TOM: Right. The tray. Mm-hmm.

    RICHARD: It’s really the same idea. And you just put it down, so – interesting. And it’s …

    TOM: Now, does that make the bathtub any smaller, Richard?

    RICHARD: No. It’s literally just molded right over the existing bathtub so you avoid breaking the plumbing connections and everything else to install it. The local rep comes out and he cleans the old tub with denatured alcohol, removes that chrome drain cover that you see and the overflow that you see inside the tub. And that’s just a couple of screws to undo that and you unscrew the drain. And then trims the liner so it fits perfectly against the wall. Because the walls won’t always be true, so he’s got to sort of scribe it in to make it fit.

    And then, using a combination of two-sided tape – it’s actually made out of butyl – and some silicone adhesive, he pushes and attaches that liner right onto that old tub. Now he’s got to reverse the – what he did before. He’s got to put the new drain on, he’s got to put the overflow and then caulk the seams in. So you really – when you look at it, now you’ve got a nice, clean, beautiful finish.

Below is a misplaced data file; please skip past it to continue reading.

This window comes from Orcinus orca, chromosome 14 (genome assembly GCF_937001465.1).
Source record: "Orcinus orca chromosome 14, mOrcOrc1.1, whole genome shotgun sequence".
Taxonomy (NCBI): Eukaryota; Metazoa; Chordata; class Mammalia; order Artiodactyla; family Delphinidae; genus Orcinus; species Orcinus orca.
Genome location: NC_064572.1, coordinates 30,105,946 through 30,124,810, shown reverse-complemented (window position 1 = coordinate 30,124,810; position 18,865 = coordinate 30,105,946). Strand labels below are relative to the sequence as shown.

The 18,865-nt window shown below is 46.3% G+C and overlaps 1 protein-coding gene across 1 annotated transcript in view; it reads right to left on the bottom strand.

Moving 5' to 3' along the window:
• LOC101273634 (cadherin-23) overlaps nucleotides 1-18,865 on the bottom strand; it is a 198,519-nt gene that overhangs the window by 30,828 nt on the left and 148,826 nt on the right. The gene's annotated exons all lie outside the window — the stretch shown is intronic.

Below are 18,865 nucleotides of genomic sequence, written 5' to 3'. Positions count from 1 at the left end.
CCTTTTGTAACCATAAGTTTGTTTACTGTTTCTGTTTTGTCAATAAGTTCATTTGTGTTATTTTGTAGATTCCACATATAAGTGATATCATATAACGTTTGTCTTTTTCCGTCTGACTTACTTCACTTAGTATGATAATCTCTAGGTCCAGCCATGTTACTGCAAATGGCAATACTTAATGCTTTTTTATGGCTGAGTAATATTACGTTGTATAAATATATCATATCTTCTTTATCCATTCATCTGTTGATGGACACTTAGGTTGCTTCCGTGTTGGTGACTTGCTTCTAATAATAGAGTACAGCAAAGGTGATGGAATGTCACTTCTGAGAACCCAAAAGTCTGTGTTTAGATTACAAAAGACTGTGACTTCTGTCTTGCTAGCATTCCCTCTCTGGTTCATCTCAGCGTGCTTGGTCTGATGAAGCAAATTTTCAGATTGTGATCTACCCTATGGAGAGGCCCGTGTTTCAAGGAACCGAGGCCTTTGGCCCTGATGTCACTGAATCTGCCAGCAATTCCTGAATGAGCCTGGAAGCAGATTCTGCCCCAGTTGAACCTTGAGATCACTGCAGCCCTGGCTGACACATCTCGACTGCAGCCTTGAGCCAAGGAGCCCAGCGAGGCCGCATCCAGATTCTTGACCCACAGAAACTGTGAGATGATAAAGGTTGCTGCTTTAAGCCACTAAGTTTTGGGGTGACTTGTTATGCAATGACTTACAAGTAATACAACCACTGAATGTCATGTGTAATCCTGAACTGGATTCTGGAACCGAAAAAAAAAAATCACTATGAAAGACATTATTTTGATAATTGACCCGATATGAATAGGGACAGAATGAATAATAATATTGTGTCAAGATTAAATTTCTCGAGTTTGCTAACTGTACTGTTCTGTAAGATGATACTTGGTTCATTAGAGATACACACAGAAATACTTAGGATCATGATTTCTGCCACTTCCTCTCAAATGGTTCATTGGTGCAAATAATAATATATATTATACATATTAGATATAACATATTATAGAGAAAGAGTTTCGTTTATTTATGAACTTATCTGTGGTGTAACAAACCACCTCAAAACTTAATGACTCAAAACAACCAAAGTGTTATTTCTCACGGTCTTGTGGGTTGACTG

And he’s going to get that done – probably four to eight weeks to get the liner. But then a single worker can put this in, what, six to eight hours. And it looks pretty cool.

    TOM: Wow.

    LESLIE: And Richard, can it just be the tub? I’ve always seen these commercials where it’s the tub and the walls. You know, it’s almost like a whole new surround is overlaid. But you’re just talking about the tub here.

    RICHARD: Yeah. There’s all sorts of products been around for years that can be replacement tub walls. I think the new sort of idea for people is that this is the tub liner so you avoid having to rip out that tub. But for years, they’ve had premade fiberglass or ABS tub walls that come in two pieces, come in five pieces or come in three pieces so that you can put them in and cover up the old tile and really get a nice, clean look when you’re done.

    TOM: We’re talking to Richard Trethewey – he’s the plumbing-and-heating contractor on TV’s This Old House – about how to replace or perhaps not replace a worn-out bathtub.

    So, besides tub liners, you mentioned tub refinishing. Now, the quality on refinishing projects seems to be pretty much all over the map.

    RICHARD: Oh, yeah.

    TOM: We’ve seen some do-it-yourself projects and products that seem to be more like glorified paint.

    RICHARD: Yeah.